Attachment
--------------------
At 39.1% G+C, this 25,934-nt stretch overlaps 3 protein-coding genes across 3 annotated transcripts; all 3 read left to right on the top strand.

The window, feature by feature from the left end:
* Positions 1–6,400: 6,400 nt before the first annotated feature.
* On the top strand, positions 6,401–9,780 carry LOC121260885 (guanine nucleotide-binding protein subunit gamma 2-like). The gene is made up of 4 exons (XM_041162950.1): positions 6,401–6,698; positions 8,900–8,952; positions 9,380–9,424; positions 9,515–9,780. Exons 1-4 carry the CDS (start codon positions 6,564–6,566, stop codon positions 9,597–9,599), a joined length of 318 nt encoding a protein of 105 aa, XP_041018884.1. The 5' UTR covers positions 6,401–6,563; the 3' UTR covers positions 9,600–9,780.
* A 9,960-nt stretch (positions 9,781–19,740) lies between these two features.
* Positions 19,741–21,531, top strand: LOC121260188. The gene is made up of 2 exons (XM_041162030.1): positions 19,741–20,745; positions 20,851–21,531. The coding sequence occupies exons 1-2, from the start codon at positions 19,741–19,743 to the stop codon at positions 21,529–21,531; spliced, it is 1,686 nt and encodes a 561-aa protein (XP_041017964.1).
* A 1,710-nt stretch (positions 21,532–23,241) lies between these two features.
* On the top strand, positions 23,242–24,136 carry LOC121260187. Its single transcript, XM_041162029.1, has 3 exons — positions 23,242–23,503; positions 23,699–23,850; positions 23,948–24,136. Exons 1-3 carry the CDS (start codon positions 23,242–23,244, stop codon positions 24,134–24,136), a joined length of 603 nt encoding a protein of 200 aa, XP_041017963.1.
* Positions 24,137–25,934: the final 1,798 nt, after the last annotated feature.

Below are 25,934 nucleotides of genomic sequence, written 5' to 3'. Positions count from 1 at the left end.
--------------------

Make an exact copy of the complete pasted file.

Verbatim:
At 39.1% G+C, this 25,934-nt stretch overlaps 3 protein-coding genes across 3 annotated transcripts; all 3 read left to right on the top strand.

The window, feature by feature from the left end:
* Positions 1–6,400: 6,400 nt before the first annotated feature.
* On the top strand, positions 6,401–9,780 carry LOC121260885 (guanine nucleotide-binding protein subunit gamma 2-like). The gene is made up of 4 exons (XM_041162950.1): positions 6,401–6,698; positions 8,900–8,952; positions 9,380–9,424; positions 9,515–9,780. Exons 1-4 carry the CDS (start codon positions 6,564–6,566, stop codon positions 9,597–9,599), a joined length of 318 nt encoding a protein of 105 aa, XP_041018884.1. The 5' UTR covers positions 6,401–6,563; the 3' UTR covers positions 9,600–9,780.
* A 9,960-nt stretch (positions 9,781–19,740) lies between these two features.
* Positions 19,741–21,531, top strand: LOC121260188. The gene is made up of 2 exons (XM_041162030.1): positions 19,741–20,745; positions 20,851–21,531. The coding sequence occupies exons 1-2, from the start codon at positions 19,741–19,743 to the stop codon at positions 21,529–21,531; spliced, it is 1,686 nt and encodes a 561-aa protein (XP_041017964.1).
* A 1,710-nt stretch (positions 21,532–23,241) lies between these two features.
* On the top strand, positions 23,242–24,136 carry LOC121260187. Its single transcript, XM_041162029.1, has 3 exons — positions 23,242–23,503; positions 23,699–23,850; positions 23,948–24,136. Exons 1-3 carry the CDS (start codon positions 23,242–23,244, stop codon positions 24,134–24,136), a joined length of 603 nt encoding a protein of 200 aa, XP_041017963.1.
* Positions 24,137–25,934: the final 1,798 nt, after the last annotated feature.

Below are 25,934 nucleotides of genomic sequence, written 5' to 3'. Positions count from 1 at the left end.